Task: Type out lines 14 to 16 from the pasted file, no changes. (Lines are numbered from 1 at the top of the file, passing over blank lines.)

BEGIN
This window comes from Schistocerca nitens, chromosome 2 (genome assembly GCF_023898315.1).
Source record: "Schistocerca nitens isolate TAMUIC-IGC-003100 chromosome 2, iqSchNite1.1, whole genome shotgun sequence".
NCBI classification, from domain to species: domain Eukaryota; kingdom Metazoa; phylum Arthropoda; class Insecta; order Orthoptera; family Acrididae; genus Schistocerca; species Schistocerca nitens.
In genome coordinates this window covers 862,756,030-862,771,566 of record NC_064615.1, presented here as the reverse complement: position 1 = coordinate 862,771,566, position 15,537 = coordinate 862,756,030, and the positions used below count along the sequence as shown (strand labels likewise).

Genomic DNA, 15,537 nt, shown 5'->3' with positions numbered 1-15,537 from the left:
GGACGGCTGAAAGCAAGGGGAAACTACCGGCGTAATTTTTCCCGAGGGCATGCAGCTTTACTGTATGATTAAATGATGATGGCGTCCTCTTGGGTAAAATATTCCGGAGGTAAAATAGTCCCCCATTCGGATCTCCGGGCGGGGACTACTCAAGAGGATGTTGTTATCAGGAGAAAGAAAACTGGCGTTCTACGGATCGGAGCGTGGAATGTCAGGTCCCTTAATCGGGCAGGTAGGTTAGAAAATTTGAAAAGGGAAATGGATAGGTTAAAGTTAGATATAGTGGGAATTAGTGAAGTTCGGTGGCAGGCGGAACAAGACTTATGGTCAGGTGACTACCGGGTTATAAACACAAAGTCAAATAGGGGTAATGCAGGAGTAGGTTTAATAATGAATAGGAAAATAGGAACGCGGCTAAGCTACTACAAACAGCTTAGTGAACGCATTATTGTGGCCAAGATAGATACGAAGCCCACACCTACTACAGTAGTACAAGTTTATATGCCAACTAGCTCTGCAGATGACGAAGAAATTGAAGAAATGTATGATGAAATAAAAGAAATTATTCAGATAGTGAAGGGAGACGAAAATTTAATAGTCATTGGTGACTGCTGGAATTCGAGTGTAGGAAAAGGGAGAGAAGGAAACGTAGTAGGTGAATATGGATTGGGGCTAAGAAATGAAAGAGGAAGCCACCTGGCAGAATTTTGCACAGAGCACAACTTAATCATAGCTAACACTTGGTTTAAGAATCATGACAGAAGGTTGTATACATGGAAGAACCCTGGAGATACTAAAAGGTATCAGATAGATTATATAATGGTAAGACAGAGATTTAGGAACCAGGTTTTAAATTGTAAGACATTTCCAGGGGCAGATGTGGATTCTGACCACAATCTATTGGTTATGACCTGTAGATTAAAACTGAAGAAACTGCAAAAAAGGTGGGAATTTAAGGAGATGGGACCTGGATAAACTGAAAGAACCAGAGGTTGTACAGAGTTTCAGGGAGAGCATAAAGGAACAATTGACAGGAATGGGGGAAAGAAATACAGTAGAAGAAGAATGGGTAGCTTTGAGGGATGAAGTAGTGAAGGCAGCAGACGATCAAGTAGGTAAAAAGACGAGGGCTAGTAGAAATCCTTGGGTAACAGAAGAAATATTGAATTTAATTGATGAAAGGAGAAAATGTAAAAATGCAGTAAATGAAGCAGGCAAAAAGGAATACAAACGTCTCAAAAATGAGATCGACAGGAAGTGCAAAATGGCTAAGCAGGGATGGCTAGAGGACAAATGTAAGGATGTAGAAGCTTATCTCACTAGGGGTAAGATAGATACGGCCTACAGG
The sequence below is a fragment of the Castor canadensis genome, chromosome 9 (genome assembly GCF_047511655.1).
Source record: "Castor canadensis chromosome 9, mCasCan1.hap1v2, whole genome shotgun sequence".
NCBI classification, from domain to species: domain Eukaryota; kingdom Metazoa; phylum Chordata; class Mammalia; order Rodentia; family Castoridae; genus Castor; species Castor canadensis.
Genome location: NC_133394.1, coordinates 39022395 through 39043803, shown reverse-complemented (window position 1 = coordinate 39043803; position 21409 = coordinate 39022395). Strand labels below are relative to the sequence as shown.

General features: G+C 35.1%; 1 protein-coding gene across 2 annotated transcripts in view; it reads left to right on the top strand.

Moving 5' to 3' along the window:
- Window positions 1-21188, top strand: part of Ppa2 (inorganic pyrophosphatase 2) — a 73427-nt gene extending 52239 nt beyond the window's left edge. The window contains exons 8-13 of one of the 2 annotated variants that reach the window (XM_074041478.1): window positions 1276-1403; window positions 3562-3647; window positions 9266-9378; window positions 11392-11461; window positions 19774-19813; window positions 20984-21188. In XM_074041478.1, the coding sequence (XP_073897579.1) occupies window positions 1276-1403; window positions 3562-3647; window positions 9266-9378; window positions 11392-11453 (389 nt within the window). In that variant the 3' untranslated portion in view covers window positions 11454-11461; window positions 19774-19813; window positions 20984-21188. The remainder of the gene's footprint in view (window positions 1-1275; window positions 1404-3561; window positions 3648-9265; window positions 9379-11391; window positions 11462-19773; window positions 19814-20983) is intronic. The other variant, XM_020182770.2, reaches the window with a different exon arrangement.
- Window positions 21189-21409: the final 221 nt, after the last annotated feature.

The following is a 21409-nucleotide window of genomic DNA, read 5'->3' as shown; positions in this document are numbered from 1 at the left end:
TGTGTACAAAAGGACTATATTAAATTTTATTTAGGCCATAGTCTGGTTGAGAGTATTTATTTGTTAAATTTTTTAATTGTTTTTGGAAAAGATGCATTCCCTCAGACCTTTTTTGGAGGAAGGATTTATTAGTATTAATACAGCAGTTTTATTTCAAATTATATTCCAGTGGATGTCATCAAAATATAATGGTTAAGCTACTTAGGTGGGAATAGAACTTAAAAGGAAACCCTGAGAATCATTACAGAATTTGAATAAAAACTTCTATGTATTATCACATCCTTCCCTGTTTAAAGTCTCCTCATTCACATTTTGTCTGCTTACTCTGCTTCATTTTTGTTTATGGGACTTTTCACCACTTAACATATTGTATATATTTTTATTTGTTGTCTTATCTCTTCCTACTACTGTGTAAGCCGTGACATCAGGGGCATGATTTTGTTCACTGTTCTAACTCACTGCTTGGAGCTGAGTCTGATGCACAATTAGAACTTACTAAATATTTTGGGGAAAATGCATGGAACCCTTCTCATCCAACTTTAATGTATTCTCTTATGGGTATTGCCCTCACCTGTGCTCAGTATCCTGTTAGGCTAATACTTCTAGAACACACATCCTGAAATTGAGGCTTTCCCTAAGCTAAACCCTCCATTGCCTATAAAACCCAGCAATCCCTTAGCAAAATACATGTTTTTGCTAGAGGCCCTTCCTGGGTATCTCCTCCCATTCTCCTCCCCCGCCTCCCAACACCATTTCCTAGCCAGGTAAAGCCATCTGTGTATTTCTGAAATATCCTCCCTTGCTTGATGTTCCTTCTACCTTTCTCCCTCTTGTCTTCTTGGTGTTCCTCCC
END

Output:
- Window positions 21189-21409: the final 221 nt, after the last annotated feature.

The following is a 21409-nucleotide window of genomic DNA, read 5'->3' as shown; positions in this document are numbered from 1 at the left end:
TGTGTACAAAAGGACTATATTAAATTTTATTTAGGCCATAGTCTGGTTGAGAGTATTTATTTGTTAAATTTTTTAATTGTTTTTGGAAAAGATGCATTCCCTCAGACCTTTTTTGGAGGAAGGATTTATTAGTATTAATACAGCAGTTTTATTTCAAATTATATTCCAGTGGATGTCATCAAAATATAATGGTTAAGCTACTTAGGTGGGAATAGAACTTAAAAGGAAACCCTGAGAATCATTACAGAATTTGAATAAAAACTTCTATGTATTATCACATCCTTCCCTGTTTAAAGTCTCCTCATTCACATTTTGTCTGCTTACTCTGCTTCATTTTTGTTTATGGGACTTTTCACCACTTAACATATTGTATATATTTTTATTTGTTGTCTTATCTCTTCCTACTACTGTGTAAGCCGTGACATCAGGGGCATGATTTTGTTCACTGTTCTAACTCACTGCTTGGAGCTGAGTCTGATGCACAATTAGAACTTACTAAATATTTTGGGGAAAATGCATGGAACCCTTCTCATCCAACTTTAATGTATTCTCTTATGGGTATTGCCCTCACCTGTGCTCAGTATCCTGTTAGGCTAATACTTCTAGAACACACATCCTGAAATTGAGGCTTTCCCTAAGCTAAACCCTCCATTGCCTATAAAACCCAGCAATCCCTTAGCAAAATACATGTTTTTGCTAGAGGCCCTTCCTGGGTATCTCCTCCCATTCTCCTCCCCCGCCTCCCAACACCATTTCCTAGCCAGGTAAAGCCATCTGTGTATTTCTGAAATATCCTCCCTTGCTTGATGTTCCTTCTACCTTTCTCCCTCTTGTCTTCTTGGTGTTCCTCCC